House Speaker Nancy Pelosi (D., Calif.) announced the formation of a new coronavirus oversight committee led by House Majority Whip Jim Clyburn (D., S.C.), who last month said the pandemic gives Democrats "a tremendous opportunity to restructure things to fit our vision."
The speaker's announcement on Thursday comes as her caucus plots another relief package, with a national vote-by-mail requirement as a top priority. Pelosi faced criticism in March after stalling the then-proposed stimulus bill in favor of her own version, which included increased fuel emissions standards for airlines, an expansion of wind and solar credits, and vote-by-mail provisions. President Donald Trump called the Democrat's proposal "crazy."
Pelosi said Thursday the committee would monitor the billions in federal money spent fighting the virus and would have subpoena power. House Republicans immediately expressed concern over Clyburn's participation, arguing that his March remarks indicate he is looking to use the pandemic as a pretext to advance Democratic policy goals.
House Minority Leader Kevin McCarthy (R., Calif.) on Thursday said he is concerned by the choice. "[The committee] is concerning to me because Congressman Clyburn is the one who thought this crisis was an opportune time to restructure government," McCarthy said in a conference call with reporters. "That's not what we should be doing."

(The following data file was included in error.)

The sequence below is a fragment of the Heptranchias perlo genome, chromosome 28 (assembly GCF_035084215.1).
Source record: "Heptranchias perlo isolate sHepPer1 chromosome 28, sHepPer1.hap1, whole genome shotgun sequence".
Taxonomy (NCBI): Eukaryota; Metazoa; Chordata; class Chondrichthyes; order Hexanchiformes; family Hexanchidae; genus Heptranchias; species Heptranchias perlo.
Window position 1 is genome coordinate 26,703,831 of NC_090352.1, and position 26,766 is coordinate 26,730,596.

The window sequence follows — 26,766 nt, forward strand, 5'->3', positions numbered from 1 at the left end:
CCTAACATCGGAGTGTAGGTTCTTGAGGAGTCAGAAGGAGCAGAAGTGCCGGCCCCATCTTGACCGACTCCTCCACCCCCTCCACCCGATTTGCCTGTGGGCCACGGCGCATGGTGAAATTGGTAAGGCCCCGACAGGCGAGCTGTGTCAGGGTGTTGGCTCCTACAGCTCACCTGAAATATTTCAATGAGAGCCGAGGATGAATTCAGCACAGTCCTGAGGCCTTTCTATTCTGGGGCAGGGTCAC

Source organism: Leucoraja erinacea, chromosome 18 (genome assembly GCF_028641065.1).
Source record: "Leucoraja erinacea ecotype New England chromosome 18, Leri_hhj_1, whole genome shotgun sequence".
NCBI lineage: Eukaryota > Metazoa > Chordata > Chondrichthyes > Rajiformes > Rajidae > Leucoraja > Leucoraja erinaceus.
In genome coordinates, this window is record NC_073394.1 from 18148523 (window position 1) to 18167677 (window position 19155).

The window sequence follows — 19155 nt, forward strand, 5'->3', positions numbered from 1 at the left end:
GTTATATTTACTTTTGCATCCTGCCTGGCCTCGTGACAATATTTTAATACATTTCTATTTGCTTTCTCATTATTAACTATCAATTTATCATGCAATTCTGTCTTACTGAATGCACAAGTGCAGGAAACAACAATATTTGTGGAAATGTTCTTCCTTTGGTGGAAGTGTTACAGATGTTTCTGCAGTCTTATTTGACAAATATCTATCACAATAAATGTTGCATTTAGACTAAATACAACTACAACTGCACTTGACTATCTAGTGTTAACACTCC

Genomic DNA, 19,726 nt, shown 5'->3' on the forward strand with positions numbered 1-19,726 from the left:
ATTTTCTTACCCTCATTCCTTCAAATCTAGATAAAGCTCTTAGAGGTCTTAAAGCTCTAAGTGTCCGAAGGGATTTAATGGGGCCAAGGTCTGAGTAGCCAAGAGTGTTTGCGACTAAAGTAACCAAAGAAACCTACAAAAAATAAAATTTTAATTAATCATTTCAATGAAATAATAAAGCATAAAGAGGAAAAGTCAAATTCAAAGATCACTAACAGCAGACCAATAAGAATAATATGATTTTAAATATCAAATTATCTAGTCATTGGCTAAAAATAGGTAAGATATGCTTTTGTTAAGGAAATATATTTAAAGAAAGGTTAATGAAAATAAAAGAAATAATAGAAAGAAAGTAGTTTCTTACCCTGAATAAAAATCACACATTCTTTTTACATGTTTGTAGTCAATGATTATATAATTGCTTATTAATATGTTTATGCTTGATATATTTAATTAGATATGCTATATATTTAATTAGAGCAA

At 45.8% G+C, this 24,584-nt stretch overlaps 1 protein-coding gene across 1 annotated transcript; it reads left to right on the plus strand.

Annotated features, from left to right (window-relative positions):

Pelosi said in a Thursday conference call that the committee would ensure the $2 trillion in coronavirus relief is "spent carefully and effectively," but McCarthy indicated that Republicans were given few details on the committee, which will need to be approved by Congress before it is launched.
"For that committee to get up and running, it takes a vote of Congress," McCarthy said. "I don't know when we'd go back and vote on this, I don't know what the budget would be, I don't know what the responsibility would be."
Other top House Republicans argued that existing congressional oversight efforts are sufficient and that a new committee will only hamper the federal response to the pandemic.
"Our committee has a very rich tradition of both parties doing very effective and aggressive, bipartisan oversight," Rep. Greg Walden (R., Ore.), ranking member of the House Energy and Commerce Committee, said. "We're already conducting oversight, looking at what's working, what's not, and how we can learn from any mistakes that we made. I think creating yet another committee is a big mistake." He added that the committee "will be costly and cause conflict and delay."
The stimulus package already allocates $45 million toward oversight, with $25 million to establish a special inspector general tasked with tracking the Department of the Treasury's stimulus spending. Another $20 million went to the Government Accountability Office, which will "help Congress conduct oversight of the spending," according to the House Committee on Oversight Reform. Committee chair Rep. Carolyn Maloney (D., N.Y.) praised the bill's oversight provisions, saying they will "ensure that taxpayer dollars are used effectively and efficiently."
Pelosi's creation of a new oversight committee may highlight a lack of trust in her members who are already charged with oversight, McCarthy said.
"I'm just wondering, does the speaker not trust the Oversight Committee? I know she's got a new chair on that committee, and all the other committees to go through, or committees being created with the last bill itself," McCarthy said. "So it mainly questions, to me, what the speaker is trying to do with that."
Clyburn did not respond to request for comment.